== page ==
A Book Called “Poems”

November was the ninth month of the year in the Roman calendar, which is where it gets its name from: the Latin word novem or nine. Then, when the Gregorian calendar was adopted in 1582 it got shifted to being the eleventh month. And so we remember. Remembrance Day is on Sunday. We remember the soldiers who died in World Wars I and II. I remember my father, who died on June 26, 1944, and read his poetry yet again …


road under snow,Sandy Bay.‘They had no peace at their creation,
No twilight hush of wings;’
epigraph by John Jarmain

sixty-four pages                                                
worn and creased
with split binding
that traveled
from my childhood
to this present

his words lift
to thud in sunlit sand
and bloody shadows
as Father campaigns
to put gunfire and dead men
on paper


published in ‘A Summer Father’ by Frontenac House or take a look at my page for this book.  Sketch of John Jarmain by Evelyn Houghton


thoseblueshoescoverThose Blue Shoes for ages 7-11 … Weston’s … skill in juggling time past with time present … the plot unfolds with fast-paced action, mystery, suspense and even a ghost. Joan Givner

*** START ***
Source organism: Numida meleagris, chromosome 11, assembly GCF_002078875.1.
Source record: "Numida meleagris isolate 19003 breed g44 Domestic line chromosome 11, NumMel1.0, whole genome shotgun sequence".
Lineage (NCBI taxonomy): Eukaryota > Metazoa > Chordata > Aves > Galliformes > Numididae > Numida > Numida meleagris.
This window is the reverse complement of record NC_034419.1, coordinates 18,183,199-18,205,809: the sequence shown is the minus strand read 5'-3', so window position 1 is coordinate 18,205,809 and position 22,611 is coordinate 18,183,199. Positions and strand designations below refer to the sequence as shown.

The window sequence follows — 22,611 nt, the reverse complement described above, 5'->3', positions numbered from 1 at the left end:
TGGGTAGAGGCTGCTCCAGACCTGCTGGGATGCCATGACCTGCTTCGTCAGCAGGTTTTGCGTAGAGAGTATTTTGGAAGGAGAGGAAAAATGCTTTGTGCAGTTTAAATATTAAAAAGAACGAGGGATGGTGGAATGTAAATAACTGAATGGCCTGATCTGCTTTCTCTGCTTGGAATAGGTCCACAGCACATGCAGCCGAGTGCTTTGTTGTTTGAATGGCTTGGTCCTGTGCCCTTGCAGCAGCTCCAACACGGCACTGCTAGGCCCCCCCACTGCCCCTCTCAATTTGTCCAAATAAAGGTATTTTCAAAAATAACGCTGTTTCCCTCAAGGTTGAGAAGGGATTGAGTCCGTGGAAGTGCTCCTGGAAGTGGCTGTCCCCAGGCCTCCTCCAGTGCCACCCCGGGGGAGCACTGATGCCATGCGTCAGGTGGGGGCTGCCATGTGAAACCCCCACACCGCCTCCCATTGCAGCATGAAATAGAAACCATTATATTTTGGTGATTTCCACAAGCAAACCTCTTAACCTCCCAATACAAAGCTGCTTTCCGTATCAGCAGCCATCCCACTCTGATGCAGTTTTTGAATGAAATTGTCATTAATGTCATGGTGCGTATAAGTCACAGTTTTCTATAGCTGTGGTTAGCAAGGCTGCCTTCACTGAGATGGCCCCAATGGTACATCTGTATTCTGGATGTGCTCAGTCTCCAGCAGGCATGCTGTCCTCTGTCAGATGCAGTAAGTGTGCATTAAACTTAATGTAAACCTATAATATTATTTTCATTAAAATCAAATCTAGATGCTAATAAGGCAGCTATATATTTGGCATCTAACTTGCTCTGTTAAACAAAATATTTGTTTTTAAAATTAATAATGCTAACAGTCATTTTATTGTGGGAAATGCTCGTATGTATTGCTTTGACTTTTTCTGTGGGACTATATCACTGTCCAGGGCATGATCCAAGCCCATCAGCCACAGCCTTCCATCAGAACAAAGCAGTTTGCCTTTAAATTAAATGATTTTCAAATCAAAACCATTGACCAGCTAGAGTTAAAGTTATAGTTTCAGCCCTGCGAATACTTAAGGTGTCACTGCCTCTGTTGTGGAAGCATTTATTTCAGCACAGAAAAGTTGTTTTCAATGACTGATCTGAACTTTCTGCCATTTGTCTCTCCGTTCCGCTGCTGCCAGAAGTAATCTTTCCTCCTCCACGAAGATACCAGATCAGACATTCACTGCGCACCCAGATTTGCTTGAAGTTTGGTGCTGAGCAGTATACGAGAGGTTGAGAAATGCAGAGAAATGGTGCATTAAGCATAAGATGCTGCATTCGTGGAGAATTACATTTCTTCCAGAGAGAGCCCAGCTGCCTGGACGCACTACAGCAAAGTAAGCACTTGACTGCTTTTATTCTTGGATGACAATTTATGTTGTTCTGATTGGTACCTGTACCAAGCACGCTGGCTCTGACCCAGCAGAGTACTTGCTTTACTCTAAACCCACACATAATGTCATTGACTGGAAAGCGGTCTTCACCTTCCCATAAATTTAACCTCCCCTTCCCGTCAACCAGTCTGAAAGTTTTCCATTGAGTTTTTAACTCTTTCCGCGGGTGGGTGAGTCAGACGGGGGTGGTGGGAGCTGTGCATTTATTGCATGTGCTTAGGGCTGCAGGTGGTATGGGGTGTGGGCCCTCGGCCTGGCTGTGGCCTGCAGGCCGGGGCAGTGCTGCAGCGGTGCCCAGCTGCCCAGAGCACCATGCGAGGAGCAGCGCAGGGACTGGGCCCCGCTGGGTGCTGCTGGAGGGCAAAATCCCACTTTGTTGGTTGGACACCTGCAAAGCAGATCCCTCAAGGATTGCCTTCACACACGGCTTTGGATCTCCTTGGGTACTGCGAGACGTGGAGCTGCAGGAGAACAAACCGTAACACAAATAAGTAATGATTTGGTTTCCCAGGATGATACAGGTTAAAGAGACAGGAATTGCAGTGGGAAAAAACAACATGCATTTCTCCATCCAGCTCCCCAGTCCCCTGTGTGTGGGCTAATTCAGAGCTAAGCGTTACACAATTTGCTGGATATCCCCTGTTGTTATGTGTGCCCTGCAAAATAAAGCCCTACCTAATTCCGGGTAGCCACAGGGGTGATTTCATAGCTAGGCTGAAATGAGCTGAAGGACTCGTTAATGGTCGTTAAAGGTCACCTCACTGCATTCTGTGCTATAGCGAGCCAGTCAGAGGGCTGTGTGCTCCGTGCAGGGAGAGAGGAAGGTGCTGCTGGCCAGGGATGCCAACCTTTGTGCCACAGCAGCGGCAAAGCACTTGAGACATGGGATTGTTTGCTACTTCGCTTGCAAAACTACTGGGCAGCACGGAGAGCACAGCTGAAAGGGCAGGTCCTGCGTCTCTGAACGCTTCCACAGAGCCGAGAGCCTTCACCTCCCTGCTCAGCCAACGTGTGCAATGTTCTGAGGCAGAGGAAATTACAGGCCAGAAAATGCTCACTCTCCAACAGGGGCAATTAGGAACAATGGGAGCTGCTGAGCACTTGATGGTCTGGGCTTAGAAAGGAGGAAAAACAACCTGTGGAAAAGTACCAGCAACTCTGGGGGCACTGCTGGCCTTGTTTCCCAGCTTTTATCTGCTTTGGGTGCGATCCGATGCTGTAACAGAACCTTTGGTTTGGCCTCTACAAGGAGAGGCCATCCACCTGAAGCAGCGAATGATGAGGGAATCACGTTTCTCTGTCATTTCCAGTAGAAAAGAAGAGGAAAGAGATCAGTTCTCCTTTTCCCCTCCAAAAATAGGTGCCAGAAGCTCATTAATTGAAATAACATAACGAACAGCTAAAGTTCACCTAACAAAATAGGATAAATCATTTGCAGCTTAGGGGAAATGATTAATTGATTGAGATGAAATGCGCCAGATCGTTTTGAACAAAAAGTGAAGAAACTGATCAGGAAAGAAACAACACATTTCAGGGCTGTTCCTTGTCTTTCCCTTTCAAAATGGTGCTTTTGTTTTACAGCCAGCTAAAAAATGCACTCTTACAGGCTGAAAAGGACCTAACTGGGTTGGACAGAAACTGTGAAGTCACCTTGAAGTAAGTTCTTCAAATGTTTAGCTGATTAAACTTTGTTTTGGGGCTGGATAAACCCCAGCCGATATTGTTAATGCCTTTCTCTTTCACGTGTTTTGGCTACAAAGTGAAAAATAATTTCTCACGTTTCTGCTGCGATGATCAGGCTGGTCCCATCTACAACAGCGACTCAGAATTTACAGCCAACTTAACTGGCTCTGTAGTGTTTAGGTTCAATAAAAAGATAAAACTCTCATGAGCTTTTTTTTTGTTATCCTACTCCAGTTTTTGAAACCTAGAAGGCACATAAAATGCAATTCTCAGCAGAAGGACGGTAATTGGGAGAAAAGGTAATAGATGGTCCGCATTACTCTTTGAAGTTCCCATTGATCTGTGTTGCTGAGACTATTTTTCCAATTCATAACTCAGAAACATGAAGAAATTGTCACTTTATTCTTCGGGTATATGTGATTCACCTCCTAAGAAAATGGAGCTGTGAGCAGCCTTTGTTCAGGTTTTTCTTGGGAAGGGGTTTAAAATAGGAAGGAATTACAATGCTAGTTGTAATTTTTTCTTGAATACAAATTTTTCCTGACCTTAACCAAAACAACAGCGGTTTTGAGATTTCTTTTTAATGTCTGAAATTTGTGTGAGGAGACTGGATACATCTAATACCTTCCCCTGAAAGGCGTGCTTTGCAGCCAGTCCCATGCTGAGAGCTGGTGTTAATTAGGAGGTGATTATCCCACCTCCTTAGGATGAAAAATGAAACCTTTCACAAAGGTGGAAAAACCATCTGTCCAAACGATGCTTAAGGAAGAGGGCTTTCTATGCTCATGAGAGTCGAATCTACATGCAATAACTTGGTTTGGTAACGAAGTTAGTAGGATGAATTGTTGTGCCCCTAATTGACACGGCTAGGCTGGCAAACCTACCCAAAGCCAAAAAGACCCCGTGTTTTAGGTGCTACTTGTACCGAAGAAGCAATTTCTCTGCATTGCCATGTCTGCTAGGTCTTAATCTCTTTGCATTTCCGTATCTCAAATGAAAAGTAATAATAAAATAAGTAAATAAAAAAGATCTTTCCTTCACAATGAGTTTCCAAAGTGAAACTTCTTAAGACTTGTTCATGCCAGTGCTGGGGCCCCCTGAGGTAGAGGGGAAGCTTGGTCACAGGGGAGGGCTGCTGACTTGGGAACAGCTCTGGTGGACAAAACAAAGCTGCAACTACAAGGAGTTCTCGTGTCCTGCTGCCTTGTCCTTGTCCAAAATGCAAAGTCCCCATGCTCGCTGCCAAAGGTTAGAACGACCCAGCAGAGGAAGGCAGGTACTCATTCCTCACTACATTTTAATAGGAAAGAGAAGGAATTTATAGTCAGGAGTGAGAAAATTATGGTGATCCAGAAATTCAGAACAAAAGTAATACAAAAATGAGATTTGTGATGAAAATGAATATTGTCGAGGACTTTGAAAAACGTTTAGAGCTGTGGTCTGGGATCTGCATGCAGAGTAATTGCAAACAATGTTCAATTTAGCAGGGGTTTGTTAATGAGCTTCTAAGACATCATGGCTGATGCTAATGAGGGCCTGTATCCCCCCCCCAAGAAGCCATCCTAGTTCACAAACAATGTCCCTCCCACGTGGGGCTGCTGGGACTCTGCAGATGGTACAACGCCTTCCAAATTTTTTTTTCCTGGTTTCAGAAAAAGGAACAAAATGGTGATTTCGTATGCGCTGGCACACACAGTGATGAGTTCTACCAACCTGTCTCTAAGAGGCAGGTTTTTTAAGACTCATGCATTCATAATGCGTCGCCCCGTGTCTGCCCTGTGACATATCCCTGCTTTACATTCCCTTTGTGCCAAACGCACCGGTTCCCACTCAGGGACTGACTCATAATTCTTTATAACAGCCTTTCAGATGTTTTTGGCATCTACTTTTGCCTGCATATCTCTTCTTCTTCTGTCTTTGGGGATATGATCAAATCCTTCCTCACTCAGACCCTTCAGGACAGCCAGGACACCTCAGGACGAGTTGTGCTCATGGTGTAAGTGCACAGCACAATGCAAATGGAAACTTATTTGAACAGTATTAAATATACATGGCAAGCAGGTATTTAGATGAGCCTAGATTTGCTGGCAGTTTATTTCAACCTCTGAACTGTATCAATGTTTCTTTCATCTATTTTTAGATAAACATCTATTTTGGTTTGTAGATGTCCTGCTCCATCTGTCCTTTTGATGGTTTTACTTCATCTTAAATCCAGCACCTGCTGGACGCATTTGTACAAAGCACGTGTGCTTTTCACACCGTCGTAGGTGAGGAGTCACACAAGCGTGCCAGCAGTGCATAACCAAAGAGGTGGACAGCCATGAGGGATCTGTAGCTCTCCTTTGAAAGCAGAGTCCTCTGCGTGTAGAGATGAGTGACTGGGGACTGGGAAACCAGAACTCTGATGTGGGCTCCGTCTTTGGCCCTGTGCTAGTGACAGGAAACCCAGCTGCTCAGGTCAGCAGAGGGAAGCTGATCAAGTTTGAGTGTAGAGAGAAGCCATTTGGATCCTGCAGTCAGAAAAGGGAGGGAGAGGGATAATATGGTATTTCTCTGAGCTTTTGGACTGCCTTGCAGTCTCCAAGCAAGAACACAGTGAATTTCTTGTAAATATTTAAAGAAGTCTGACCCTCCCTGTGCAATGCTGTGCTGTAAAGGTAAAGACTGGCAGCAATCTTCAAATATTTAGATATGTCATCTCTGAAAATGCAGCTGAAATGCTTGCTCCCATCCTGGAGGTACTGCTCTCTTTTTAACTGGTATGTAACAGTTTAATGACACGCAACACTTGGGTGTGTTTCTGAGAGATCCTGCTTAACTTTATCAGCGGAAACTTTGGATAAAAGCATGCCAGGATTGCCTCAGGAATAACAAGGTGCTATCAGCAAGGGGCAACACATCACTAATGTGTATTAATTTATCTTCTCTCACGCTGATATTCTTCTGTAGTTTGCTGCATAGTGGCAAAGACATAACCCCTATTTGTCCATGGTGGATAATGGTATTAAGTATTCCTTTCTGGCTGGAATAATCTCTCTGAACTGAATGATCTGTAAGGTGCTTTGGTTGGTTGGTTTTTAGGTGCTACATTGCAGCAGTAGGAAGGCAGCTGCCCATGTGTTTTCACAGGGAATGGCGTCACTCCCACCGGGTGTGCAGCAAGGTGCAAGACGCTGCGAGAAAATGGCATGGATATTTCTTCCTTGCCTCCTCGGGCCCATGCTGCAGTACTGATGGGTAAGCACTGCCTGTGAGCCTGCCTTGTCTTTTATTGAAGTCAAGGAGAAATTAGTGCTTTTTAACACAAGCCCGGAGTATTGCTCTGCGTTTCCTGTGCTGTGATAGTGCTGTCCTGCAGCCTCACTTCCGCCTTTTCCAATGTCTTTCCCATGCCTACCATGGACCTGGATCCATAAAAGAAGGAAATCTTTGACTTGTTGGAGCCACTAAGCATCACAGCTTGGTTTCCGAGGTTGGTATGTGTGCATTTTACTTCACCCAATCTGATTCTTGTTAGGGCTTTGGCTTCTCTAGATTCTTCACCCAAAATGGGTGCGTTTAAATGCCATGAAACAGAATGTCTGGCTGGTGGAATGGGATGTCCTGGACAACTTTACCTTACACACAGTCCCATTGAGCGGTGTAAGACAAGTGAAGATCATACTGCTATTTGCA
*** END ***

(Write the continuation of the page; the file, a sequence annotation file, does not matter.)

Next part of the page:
About Joanna M. Weston

Born in England, she is now living in Shawnigan Lake, BC. She is married to Robert, an accountant, and they have three sons, Andrew Jon Mark ... and two cats, Alice and Chaucer. Joanna has an MA from the University of British Columbia. She has published in numerous anthologies and in magazines in Canada, the US, UK, and New Zealand, such as Canadian Women's Studies, Convolvus, Endless Mountains Review, Grain, Green's Magazine, Prairie Fire, Spin, Wascana Review, CBC Gallery, and many more... Clarity House Press has published several of her chapbooks including: Berry and the Birthday Band (2010) One of These Little Ones (1987) – out of print Cuernavaca Diary (1990) – out of print Seasons (1993) – out of print Watch-night (2005) – out of print
This entry was posted in El Alamein, poetry, Remembrance Day, war, World War II and tagged , , , , . Bookmark the permalink.

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